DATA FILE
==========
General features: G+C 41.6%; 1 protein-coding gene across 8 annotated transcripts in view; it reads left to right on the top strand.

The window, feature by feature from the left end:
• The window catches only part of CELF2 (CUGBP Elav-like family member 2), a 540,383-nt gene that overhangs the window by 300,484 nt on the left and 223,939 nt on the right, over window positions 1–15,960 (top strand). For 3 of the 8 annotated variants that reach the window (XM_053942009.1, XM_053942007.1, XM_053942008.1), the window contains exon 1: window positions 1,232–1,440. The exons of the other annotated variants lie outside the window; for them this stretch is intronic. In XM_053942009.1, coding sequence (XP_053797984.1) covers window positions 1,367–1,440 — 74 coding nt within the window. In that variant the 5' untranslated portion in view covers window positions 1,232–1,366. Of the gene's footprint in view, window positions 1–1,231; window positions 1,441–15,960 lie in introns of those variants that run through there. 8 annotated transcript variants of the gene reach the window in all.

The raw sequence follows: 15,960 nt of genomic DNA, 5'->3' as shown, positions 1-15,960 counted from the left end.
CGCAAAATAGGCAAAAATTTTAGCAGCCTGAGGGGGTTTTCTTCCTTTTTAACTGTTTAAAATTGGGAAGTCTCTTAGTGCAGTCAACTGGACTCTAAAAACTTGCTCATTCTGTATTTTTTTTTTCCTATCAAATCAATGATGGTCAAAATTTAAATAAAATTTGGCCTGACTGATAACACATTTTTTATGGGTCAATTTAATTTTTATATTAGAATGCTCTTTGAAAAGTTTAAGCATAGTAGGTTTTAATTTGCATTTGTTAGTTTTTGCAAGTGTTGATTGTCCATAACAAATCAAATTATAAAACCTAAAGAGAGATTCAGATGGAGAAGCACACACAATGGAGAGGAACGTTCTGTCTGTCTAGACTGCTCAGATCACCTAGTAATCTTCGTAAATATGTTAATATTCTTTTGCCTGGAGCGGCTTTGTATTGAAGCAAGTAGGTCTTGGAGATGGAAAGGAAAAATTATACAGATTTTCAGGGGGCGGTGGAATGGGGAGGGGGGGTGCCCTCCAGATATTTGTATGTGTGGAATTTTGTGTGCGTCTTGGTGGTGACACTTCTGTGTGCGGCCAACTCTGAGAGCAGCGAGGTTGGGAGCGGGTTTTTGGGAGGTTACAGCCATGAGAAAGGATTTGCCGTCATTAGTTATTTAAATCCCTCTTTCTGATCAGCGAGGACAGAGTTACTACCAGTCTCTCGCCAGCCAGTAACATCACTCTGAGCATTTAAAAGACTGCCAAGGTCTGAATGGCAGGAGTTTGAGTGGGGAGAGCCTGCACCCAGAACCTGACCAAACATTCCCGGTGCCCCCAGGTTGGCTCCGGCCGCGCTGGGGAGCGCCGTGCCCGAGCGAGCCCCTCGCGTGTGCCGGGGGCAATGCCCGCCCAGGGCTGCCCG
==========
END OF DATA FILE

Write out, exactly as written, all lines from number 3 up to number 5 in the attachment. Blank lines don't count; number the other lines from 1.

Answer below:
• The window catches only part of CELF2 (CUGBP Elav-like family member 2), a 540,383-nt gene that overhangs the window by 300,484 nt on the left and 223,939 nt on the right, over window positions 1–15,960 (top strand). For 3 of the 8 annotated variants that reach the window (XM_053942009.1, XM_053942007.1, XM_053942008.1), the window contains exon 1: window positions 1,232–1,440. The exons of the other annotated variants lie outside the window; for them this stretch is intronic. In XM_053942009.1, coding sequence (XP_053797984.1) covers window positions 1,367–1,440 — 74 coding nt within the window. In that variant the 5' untranslated portion in view covers window positions 1,232–1,366. Of the gene's footprint in view, window positions 1–1,231; window positions 1,441–15,960 lie in introns of those variants that run through there. 8 annotated transcript variants of the gene reach the window in all.

The raw sequence follows: 15,960 nt of genomic DNA, 5'->3' as shown, positions 1-15,960 counted from the left end.
CGCAAAATAGGCAAAAATTTTAGCAGCCTGAGGGGGTTTTCTTCCTTTTTAACTGTTTAAAATTGGGAAGTCTCTTAGTGCAGTCAACTGGACTCTAAAAACTTGCTCATTCTGTATTTTTTTTTTCCTATCAAATCAATGATGGTCAAAATTTAAATAAAATTTGGCCTGACTGATAACACATTTTTTATGGGTCAATTTAATTTTTATATTAGAATGCTCTTTGAAAAGTTTAAGCATAGTAGGTTTTAATTTGCATTTGTTAGTTTTTGCAAGTGTTGATTGTCCATAACAAATCAAATTATAAAACCTAAAGAGAGATTCAGATGGAGAAGCACACACAATGGAGAGGAACGTTCTGTCTGTCTAGACTGCTCAGATCACCTAGTAATCTTCGTAAATATGTTAATATTCTTTTGCCTGGAGCGGCTTTGTATTGAAGCAAGTAGGTCTTGGAGATGGAAAGGAAAAATTATACAGATTTTCAGGGGGCGGTGGAATGGGGAGGGGGGGTGCCCTCCAGATATTTGTATGTGTGGAATTTTGTGTGCGTCTTGGTGGTGACACTTCTGTGTGCGGCCAACTCTGAGAGCAGCGAGGTTGGGAGCGGGTTTTTGGGAGGTTACAGCCATGAGAAAGGATTTGCCGTCATTAGTTATTTAAATCCCTCTTTCTGATCAGCGAGGACAGAGTTACTACCAGTCTCTCGCCAGCCAGTAACATCACTCTGAGCATTTAAAAGACTGCCAAGGTCTGAATGGCAGGAGTTTGAGTGGGGAGAGCCTGCACCCAGAACCTGACCAAACATTCCCGGTGCCCCCAGGTTGGCTCCGGCCGCGCTGGGGAGCGCCGTGCCCGAGCGAGCCCCTCGCGTGTGCCGGGGGCAATGCCCGCCCAGGGCTGCCCG